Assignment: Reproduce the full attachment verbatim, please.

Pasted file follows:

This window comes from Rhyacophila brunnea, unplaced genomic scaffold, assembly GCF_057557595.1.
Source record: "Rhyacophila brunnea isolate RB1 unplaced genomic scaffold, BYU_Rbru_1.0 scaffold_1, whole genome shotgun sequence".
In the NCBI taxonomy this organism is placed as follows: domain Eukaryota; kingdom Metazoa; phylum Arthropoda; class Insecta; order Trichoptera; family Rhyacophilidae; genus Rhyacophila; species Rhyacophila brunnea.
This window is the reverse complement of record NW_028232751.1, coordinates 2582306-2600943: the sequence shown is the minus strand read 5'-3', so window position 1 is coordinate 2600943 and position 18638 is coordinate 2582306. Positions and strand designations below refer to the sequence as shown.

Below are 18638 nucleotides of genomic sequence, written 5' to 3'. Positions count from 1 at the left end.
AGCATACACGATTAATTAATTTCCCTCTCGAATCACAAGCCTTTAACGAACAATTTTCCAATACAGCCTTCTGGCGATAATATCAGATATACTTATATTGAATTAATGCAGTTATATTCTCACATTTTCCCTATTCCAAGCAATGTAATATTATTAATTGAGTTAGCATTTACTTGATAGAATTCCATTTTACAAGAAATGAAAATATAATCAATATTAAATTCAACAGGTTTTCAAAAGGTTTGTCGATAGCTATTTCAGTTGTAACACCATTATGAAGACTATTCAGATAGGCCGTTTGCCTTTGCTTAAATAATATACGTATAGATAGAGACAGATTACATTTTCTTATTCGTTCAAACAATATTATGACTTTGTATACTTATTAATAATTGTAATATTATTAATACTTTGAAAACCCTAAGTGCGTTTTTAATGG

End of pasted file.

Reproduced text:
This window comes from Rhyacophila brunnea, unplaced genomic scaffold, assembly GCF_057557595.1.
Source record: "Rhyacophila brunnea isolate RB1 unplaced genomic scaffold, BYU_Rbru_1.0 scaffold_1, whole genome shotgun sequence".
In the NCBI taxonomy this organism is placed as follows: domain Eukaryota; kingdom Metazoa; phylum Arthropoda; class Insecta; order Trichoptera; family Rhyacophilidae; genus Rhyacophila; species Rhyacophila brunnea.
This window is the reverse complement of record NW_028232751.1, coordinates 2582306-2600943: the sequence shown is the minus strand read 5'-3', so window position 1 is coordinate 2600943 and position 18638 is coordinate 2582306. Positions and strand designations below refer to the sequence as shown.

Below are 18638 nucleotides of genomic sequence, written 5' to 3'. Positions count from 1 at the left end.
AGCATACACGATTAATTAATTTCCCTCTCGAATCACAAGCCTTTAACGAACAATTTTCCAATACAGCCTTCTGGCGATAATATCAGATATACTTATATTGAATTAATGCAGTTATATTCTCACATTTTCCCTATTCCAAGCAATGTAATATTATTAATTGAGTTAGCATTTACTTGATAGAATTCCATTTTACAAGAAATGAAAATATAATCAATATTAAATTCAACAGGTTTTCAAAAGGTTTGTCGATAGCTATTTCAGTTGTAACACCATTATGAAGACTATTCAGATAGGCCGTTTGCCTTTGCTTAAATAATATACGTATAGATAGAGACAGATTACATTTTCTTATTCGTTCAAACAATATTATGACTTTGTATACTTATTAATAATTGTAATATTATTAATACTTTGAAAACCCTAAGTGCGTTTTTAATGG